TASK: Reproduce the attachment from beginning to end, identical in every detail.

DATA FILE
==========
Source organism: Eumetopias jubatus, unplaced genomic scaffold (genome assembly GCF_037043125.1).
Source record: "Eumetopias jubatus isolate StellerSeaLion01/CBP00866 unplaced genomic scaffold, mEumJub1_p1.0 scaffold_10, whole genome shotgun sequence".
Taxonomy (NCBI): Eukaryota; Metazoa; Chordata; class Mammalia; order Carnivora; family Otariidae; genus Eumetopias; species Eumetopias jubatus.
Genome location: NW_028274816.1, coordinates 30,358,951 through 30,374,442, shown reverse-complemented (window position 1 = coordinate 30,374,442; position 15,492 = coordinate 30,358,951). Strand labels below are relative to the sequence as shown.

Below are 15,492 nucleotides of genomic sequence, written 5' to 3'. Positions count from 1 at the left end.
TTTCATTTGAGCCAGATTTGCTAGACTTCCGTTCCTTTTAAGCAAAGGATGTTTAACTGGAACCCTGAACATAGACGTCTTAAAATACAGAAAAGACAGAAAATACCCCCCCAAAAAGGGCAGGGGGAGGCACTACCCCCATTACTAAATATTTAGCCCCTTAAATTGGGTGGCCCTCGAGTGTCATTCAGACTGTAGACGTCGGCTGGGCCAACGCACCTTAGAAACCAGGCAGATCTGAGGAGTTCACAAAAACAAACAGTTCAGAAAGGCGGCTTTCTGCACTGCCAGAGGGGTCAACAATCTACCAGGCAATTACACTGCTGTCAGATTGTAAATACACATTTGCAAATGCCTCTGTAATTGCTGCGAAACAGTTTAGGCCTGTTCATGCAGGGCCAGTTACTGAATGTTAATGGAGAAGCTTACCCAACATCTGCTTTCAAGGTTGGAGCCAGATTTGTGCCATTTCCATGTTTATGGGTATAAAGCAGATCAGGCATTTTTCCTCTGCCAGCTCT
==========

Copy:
Source organism: Eumetopias jubatus, unplaced genomic scaffold (genome assembly GCF_037043125.1).
Source record: "Eumetopias jubatus isolate StellerSeaLion01/CBP00866 unplaced genomic scaffold, mEumJub1_p1.0 scaffold_10, whole genome shotgun sequence".
Taxonomy (NCBI): Eukaryota; Metazoa; Chordata; class Mammalia; order Carnivora; family Otariidae; genus Eumetopias; species Eumetopias jubatus.
Genome location: NW_028274816.1, coordinates 30,358,951 through 30,374,442, shown reverse-complemented (window position 1 = coordinate 30,374,442; position 15,492 = coordinate 30,358,951). Strand labels below are relative to the sequence as shown.

Below are 15,492 nucleotides of genomic sequence, written 5' to 3'. Positions count from 1 at the left end.
TTTCATTTGAGCCAGATTTGCTAGACTTCCGTTCCTTTTAAGCAAAGGATGTTTAACTGGAACCCTGAACATAGACGTCTTAAAATACAGAAAAGACAGAAAATACCCCCCCAAAAAGGGCAGGGGGAGGCACTACCCCCATTACTAAATATTTAGCCCCTTAAATTGGGTGGCCCTCGAGTGTCATTCAGACTGTAGACGTCGGCTGGGCCAACGCACCTTAGAAACCAGGCAGATCTGAGGAGTTCACAAAAACAAACAGTTCAGAAAGGCGGCTTTCTGCACTGCCAGAGGGGTCAACAATCTACCAGGCAATTACACTGCTGTCAGATTGTAAATACACATTTGCAAATGCCTCTGTAATTGCTGCGAAACAGTTTAGGCCTGTTCATGCAGGGCCAGTTACTGAATGTTAATGGAGAAGCTTACCCAACATCTGCTTTCAAGGTTGGAGCCAGATTTGTGCCATTTCCATGTTTATGGGTATAAAGCAGATCAGGCATTTTTCCTCTGCCAGCTCT